Here are some tips to becoming proficient at on-camera interviews.
An interview with a TV station can mean opportunity for prime-time “earned media,” but in today’s world, you’re more likely to encounter a spontaneous “interview” with a reporter, photographer, blogger or advocate-citizen with a smartphone. Video drives clicks online.
Get your message across clearly and succinctly, in as short amount of time as possible. TV news editors will look for good “ins” and “outs” in your comments to grab a short “soundbite.” Time constraints, editors and producers can decide what stays or gets cut. In broadcasting, 30 seconds on-air can be a long time; expect to get about half of that time.
You’re the expert in politics or business or nonprofit work with insights the news crew seeks. Stay on message, even if the interview becomes testy for any reason – especially if it’s an impromptu smartphone encounter. No one wants to see his/her angry words play over and over online, or on the nightly news.
If you know you might be interviewed, it’s important to “dress for success” with appropriate business attire. Avoid big necklaces and dangling earrings; avoid busy or loud prints, such as stripes, checks, polka dots and wavy lines that “flutter” on camera. Bright white reflects light and can wash out your face; stark black absorbs light and can diminish you. Navy blues, grays, purples, dark creams, browns, and neutral colored suits work well. Check your hair and makeup if there’s time.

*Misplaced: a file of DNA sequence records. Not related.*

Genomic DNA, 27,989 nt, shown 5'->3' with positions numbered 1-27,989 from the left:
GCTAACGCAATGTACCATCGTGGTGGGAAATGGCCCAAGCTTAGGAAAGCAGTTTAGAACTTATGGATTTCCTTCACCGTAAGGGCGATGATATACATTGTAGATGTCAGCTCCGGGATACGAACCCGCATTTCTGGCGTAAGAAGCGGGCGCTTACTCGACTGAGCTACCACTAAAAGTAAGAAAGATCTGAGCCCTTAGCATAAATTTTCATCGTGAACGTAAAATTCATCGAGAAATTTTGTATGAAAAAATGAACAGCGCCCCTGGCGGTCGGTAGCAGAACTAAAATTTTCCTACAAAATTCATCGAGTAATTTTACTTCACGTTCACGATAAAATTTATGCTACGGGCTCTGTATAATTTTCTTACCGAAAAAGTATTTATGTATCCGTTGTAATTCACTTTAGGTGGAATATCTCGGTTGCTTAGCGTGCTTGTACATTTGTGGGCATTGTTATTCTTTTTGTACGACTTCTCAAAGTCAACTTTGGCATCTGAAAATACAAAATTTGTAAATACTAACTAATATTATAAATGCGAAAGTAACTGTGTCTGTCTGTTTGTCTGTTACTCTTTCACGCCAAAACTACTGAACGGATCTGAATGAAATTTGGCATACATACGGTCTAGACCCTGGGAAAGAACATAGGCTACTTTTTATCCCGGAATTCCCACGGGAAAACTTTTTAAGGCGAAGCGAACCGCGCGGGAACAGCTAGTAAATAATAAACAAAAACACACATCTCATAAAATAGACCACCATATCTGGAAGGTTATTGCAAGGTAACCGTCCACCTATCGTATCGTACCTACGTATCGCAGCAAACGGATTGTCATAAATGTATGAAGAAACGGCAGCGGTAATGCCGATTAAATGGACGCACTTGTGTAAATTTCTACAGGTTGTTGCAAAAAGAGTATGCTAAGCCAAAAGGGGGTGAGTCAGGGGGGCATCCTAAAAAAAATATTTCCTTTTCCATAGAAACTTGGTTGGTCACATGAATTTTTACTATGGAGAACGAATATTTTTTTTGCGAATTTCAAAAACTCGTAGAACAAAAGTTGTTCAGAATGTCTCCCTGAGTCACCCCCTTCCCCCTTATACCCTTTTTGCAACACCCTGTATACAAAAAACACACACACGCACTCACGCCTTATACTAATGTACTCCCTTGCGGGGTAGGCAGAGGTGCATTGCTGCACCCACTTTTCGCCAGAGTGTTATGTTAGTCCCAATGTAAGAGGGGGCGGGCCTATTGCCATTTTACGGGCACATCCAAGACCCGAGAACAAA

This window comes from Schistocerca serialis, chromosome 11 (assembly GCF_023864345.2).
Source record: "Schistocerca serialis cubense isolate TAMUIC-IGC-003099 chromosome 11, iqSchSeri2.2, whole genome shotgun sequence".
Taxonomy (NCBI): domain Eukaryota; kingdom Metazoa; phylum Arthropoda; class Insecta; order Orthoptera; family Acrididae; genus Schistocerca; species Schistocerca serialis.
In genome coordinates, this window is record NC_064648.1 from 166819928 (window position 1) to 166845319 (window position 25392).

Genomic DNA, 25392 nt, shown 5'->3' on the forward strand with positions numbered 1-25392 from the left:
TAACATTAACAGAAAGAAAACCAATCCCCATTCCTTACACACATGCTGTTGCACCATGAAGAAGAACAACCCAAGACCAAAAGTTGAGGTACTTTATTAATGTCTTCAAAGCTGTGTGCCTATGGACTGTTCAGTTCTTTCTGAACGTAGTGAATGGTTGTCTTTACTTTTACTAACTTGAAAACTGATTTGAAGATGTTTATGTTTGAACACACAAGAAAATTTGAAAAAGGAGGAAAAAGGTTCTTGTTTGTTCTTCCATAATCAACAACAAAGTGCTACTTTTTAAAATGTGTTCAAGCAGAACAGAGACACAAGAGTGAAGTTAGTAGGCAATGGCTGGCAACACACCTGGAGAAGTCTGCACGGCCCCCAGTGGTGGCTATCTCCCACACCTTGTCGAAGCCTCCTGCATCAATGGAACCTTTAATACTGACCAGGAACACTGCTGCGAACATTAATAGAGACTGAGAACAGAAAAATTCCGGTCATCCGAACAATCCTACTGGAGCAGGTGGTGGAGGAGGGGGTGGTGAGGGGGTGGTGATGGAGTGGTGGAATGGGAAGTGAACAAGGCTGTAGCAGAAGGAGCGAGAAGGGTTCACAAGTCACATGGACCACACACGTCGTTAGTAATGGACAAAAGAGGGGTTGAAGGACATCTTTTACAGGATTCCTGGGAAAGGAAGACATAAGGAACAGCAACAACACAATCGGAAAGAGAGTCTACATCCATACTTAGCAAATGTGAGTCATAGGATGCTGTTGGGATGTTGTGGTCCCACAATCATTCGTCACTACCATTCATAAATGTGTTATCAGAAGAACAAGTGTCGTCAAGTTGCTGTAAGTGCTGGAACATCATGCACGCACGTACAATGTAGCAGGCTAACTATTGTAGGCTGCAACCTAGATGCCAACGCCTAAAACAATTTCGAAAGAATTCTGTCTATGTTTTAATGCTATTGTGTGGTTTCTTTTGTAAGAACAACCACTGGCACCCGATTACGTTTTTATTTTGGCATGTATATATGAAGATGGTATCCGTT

Take advantage of the opportunity to get maximum exposure by calling reporters together.
When your company or organization has something newsworthy to announce, a news conference can give you the exposure you need with the ease of telling everyone at once. Such events draw reporters and photographers from newspapers, magazines, business journals, blogs, television and radio – giving you a chance to reach a wide audience.
A news event allows you to outline your message without interruption and emphasize important points before taking questions. As your publicist, we manage the crowd and gauge when to stop the Q&A, though you might conduct individual interviews after stepping down from the podium.